“How different, then, is that gentle, tentative sexuality bet­ween parent and child from the love of a pedophile and his/her lover?” he wrote. “From all ­accounts, and from many academic studies — some worse than others — that kind of love, warmth, support and nurture is an important part of the pedophilic relationship.”

The article warned that gay activists risked a “Pyrrhic victory” if they achieved recognition of their rights “by doing in the pedophiles … The current pedophilia debate then is crucial to the political processes of the gay movement: ­pedophiles need our support, and we need to construct the child/adult sex issue on our terms.”

Mr Christensen said Dr Dowsett served on Victoria’s ministerial advisory committee on gay and lesbian health between 2000 and 2002, where he was able to advocate the precursor to Safe Schools Coalition program.

“I think it would shock many parents to know that a pedophilia advocate is overseeing the organisation that came up with the Safe Schools Progam,” he told parliament. “Giving this shocking infor­mation, it is imperative all federal funding for Safe Schools is suspended immediately pending a full parliamentary inquiry.”

Dr Dowsett would not comment, although La Trobe University said it stood by him and his team. “We are appalled that a respected academic has been attacked­ using parliamentary privilege,” a spokesman said.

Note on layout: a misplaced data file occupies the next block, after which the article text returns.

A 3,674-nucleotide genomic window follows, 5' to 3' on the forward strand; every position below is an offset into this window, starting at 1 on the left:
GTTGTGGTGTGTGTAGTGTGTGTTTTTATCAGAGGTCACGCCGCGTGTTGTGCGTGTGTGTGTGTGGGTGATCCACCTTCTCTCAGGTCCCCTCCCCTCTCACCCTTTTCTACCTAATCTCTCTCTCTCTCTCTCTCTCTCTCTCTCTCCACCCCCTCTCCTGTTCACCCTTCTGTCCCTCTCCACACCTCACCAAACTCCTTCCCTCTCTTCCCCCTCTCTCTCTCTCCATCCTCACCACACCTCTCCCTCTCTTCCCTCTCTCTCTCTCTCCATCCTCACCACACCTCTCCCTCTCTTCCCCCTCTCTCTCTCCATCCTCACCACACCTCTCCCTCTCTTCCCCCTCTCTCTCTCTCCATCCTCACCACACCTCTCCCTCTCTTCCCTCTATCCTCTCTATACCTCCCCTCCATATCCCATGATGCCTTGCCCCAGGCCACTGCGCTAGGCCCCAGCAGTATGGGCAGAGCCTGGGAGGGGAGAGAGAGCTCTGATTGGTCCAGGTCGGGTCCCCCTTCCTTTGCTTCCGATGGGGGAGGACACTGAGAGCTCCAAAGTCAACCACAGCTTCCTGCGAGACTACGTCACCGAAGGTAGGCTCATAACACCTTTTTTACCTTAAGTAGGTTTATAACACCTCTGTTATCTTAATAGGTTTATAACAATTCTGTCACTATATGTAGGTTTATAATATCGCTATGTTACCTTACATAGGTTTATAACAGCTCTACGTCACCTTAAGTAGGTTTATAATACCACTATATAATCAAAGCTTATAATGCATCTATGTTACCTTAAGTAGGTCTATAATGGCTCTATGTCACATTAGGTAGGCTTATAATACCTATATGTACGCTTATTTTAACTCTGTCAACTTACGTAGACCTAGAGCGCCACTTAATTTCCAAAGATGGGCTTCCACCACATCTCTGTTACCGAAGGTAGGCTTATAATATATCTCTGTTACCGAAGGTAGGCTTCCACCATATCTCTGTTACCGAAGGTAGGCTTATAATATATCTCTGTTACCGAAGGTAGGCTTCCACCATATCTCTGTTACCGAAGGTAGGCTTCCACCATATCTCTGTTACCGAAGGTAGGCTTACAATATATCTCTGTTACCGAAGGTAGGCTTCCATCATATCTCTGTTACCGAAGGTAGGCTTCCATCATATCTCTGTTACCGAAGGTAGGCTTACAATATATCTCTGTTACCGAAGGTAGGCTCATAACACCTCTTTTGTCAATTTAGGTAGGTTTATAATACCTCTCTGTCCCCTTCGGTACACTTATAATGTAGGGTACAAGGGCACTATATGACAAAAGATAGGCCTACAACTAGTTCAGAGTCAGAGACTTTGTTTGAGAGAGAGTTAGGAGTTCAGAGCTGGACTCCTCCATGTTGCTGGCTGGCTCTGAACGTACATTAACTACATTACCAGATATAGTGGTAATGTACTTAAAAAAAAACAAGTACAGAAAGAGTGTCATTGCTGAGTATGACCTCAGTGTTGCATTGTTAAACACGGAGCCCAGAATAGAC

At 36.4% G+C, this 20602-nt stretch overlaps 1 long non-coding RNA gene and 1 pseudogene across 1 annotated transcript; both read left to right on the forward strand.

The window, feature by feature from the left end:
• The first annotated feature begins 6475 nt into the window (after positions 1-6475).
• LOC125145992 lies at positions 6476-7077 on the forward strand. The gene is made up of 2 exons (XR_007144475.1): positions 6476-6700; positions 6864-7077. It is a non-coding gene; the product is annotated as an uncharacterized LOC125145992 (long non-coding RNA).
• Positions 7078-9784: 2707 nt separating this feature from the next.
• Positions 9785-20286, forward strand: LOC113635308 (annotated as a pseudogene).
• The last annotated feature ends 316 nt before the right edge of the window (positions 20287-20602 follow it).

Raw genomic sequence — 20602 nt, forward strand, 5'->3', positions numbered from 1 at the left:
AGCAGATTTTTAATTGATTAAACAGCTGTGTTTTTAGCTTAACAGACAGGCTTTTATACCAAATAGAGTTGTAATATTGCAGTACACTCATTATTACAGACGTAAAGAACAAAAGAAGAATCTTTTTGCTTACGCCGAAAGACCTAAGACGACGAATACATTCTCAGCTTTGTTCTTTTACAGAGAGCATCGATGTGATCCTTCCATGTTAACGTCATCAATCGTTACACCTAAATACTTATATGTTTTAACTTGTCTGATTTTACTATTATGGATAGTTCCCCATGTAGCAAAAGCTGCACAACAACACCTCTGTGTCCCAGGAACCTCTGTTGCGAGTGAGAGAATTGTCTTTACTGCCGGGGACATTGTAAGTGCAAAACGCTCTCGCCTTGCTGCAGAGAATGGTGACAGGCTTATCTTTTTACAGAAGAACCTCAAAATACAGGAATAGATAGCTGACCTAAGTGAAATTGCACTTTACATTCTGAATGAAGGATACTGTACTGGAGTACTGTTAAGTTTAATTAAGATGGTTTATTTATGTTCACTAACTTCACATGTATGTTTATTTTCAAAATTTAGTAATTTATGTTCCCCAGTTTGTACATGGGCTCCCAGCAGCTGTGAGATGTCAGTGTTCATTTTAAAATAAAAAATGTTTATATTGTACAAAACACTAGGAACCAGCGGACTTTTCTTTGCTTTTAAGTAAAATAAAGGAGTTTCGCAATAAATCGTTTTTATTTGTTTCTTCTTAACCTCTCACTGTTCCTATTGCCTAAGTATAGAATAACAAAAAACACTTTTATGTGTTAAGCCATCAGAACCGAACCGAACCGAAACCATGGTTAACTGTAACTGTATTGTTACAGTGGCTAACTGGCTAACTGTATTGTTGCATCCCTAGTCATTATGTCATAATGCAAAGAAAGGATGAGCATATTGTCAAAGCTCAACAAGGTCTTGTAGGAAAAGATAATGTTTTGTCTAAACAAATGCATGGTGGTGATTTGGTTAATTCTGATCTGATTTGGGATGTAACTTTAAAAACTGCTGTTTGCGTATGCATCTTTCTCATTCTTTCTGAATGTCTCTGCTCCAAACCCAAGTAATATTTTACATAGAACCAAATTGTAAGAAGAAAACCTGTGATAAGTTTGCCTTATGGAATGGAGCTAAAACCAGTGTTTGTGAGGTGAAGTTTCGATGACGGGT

Victorian Premier Daniel ­Andrews, in a statement on his Facebook page, said he would ­ensure the program had a “place in our schools long after Cory Bernardi and the rest of his dinosaurs eventually disappear”.

“The Liberals are still on the warpath about Safe Schools, a brilliantly effective program designed to stamp out bullying, not pile it on. But there is some good news. If the Turnbull government decides to cut the funding for this program, I’m proud to announce that the Victorian government will make up the shortfall. We’ll lock that funding in at a state level — because if it saves just one life, it’s worth it.”

Bill Shorten defended the program. “I remember when I went to school it was the case that periodically kids would be bullied and one of the issues which they could be bullied on was grappling with issues of sexuality. Now, I don’t want to see that happen,” the Opposition Leader said. “Mr Turnbull is going to have to show some leadership. He is going to have to decide does he back his Education Minister or does he back the lunar Right of the party? Because you can’t do both.”

Senator Bernardi, a conservative Liberal, suggested a parliamentary inquiry if the government did not restrict some of the “age-inappropriate” material. “The innocuous­-sounding Safe Schools program provides links to sadomasochism sites, it encourages children to experiment sexually or to imagine themselves experimenting sexually, and I don’t think that’s appropriate for Years 7 and 8,” he told ABC news.